By Arlyn Norris
A patient arrives at the doctor’s office, hacking, sneezing complaining of congestion in the head and chest. The physician can see that the patient suffers from a terrible cold. In years past, many such sufferers expected the doctor to prescribe an antibiotic to help them get over their misery. But we have learned that antibiotics aren’t effective in treating a cold, since the cold is brought on by a virus, not a bacteria that would respond to antibiotic treatment. It is important to fit the treatment to the diagnosis.
When considering whether to use a crisis counseling approach to a problem that a person may present, it is crucial to establish whether the person is involved in a situational crisis. If they are, crisis counseling can offer very effective help because the individual is open to influence during a crisis. On the other hand, if the problem that the individual has encountered is something other than a situational crisis, another approach, including the possibility of referral, needs to be employed. So how can we identify whether we are dealing with a situational crisis?
Here is a series of questions that can help a pastor or other worker in the church determine whether a person or family is facing a situational crisis.
Has there been a recent onset of troublesome feelings and/or behavior?
A crisis is something that is recent in origin. It has begun in the last few weeks. It isn’t something that has been going on for a long time, although it may be related to ongoing problems. For instance, addictive behavior usually develops over a number of years. Nevertheless, if something new happens — the addict gets picked up for drunken driving, that may trigger a crisis.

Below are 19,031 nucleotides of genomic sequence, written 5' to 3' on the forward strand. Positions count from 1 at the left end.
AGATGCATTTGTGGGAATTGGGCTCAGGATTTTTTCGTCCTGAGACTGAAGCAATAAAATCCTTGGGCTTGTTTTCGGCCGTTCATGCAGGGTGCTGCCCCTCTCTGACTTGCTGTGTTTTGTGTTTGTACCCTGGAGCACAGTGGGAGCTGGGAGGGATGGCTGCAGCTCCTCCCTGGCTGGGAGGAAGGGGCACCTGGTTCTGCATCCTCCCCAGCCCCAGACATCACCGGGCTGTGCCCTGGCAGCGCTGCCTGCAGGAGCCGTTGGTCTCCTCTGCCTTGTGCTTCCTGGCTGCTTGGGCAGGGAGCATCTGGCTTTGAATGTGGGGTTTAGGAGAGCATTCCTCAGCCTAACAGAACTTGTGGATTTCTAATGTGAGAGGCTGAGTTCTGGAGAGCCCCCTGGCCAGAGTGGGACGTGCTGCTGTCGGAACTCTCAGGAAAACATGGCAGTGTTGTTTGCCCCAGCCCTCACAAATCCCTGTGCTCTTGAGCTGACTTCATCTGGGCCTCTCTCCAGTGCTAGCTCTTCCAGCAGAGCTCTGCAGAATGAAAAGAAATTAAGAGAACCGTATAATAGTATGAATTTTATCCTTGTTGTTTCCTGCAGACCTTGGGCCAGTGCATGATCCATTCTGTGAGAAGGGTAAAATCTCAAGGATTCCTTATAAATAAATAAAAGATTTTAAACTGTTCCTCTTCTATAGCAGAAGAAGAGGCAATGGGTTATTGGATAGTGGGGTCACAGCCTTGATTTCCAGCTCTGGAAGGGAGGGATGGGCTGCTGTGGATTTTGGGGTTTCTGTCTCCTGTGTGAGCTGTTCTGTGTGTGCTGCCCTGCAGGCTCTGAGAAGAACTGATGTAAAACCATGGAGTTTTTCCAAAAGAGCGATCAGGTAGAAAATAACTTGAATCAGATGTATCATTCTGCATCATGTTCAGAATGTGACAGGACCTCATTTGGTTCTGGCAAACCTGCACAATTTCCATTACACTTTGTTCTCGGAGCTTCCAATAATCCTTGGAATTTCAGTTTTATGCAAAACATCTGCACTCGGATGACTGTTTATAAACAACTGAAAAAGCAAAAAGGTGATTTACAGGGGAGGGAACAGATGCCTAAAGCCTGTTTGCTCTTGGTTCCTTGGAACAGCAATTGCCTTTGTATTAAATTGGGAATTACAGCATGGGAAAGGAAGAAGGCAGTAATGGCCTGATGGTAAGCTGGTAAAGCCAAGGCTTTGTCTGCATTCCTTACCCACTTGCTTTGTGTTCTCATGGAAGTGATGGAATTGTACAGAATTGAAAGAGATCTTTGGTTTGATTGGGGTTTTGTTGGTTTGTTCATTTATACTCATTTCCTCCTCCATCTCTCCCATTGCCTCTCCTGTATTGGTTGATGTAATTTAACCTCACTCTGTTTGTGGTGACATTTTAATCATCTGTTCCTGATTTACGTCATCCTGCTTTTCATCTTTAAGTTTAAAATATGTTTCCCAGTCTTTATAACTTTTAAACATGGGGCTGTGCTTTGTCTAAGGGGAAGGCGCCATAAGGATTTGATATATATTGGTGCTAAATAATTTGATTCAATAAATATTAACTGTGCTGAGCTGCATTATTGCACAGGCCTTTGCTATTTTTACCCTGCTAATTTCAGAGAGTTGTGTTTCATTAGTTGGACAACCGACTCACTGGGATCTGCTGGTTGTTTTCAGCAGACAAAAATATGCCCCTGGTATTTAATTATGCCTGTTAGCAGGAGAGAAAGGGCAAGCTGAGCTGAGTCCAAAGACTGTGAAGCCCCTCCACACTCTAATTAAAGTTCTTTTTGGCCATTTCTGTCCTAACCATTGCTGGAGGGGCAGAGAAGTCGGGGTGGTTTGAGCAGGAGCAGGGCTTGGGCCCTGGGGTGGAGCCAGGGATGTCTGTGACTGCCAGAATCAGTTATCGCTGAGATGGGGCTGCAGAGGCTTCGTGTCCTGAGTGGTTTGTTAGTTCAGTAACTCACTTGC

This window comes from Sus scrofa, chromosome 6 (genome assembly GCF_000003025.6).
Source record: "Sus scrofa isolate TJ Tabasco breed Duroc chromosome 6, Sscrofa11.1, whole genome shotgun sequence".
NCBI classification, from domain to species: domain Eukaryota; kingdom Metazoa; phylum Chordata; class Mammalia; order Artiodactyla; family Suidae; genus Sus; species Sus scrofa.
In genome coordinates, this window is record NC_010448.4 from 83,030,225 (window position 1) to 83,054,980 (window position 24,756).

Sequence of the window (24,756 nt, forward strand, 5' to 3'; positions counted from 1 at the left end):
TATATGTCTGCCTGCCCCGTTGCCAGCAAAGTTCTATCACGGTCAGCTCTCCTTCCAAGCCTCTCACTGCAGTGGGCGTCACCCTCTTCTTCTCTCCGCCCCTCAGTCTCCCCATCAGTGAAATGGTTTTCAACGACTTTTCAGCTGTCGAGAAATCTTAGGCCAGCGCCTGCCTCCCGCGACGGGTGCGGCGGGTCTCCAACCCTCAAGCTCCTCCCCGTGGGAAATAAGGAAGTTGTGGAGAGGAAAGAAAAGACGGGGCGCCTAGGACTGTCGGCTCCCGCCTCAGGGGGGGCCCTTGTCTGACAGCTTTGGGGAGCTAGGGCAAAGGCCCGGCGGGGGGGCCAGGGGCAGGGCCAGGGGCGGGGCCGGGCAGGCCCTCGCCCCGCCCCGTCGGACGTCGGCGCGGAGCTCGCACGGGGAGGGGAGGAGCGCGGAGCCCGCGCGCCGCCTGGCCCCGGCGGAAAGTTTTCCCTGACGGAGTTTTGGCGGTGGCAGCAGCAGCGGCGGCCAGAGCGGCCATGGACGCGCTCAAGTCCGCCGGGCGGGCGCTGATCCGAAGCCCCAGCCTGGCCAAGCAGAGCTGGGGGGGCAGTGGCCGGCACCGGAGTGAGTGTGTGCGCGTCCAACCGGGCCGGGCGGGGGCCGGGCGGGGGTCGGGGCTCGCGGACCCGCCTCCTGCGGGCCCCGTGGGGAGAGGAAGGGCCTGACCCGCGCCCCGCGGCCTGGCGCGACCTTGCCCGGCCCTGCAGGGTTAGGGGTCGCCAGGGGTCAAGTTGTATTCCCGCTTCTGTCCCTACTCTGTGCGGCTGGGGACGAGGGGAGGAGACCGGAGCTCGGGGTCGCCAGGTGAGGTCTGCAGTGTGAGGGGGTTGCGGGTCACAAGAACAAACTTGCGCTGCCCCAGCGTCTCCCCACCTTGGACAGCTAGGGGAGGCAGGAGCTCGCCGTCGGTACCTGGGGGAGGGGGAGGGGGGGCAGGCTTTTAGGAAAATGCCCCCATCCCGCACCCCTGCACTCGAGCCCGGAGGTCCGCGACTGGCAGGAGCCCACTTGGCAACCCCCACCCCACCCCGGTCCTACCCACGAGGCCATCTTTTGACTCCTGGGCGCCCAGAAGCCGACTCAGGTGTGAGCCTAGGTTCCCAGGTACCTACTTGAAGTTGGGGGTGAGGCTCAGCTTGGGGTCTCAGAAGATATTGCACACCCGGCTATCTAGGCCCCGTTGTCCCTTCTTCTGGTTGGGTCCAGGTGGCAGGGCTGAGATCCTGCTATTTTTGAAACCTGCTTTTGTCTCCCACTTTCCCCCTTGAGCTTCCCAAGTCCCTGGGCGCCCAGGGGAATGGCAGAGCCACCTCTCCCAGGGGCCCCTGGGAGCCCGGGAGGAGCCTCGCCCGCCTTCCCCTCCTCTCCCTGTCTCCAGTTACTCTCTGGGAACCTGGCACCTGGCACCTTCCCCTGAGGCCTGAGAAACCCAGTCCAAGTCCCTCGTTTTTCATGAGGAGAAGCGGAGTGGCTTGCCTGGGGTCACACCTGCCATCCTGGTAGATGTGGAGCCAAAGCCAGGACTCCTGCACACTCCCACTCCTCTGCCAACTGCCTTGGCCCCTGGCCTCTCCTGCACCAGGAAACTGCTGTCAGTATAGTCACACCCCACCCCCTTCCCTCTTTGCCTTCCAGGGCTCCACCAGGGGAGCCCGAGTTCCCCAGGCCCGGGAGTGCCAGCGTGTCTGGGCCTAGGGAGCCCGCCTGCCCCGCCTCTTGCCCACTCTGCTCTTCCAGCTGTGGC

Have the feelings and/or behaviors been getting progressively worse?
A crisis develops when a person realizes that his or her attempts at coping are not working, and they aren’t sure what else to do. People in crisis experience a breakdown in thinking as a result of physical or psychological overload.
Can the onset of these feelings and/or behaviors be linked to a specific external event? Something has happened; some event has occurred that has made a sudden and dramatic change in the person’s life. Their situation in life has changed in some significant way.
If the answer to these three questions is “yes,” then a crisis most likely has occurred. The most helpful response will be crisis counseling. Indeed, a person is usually more open to change and readjustment during a time of crisis.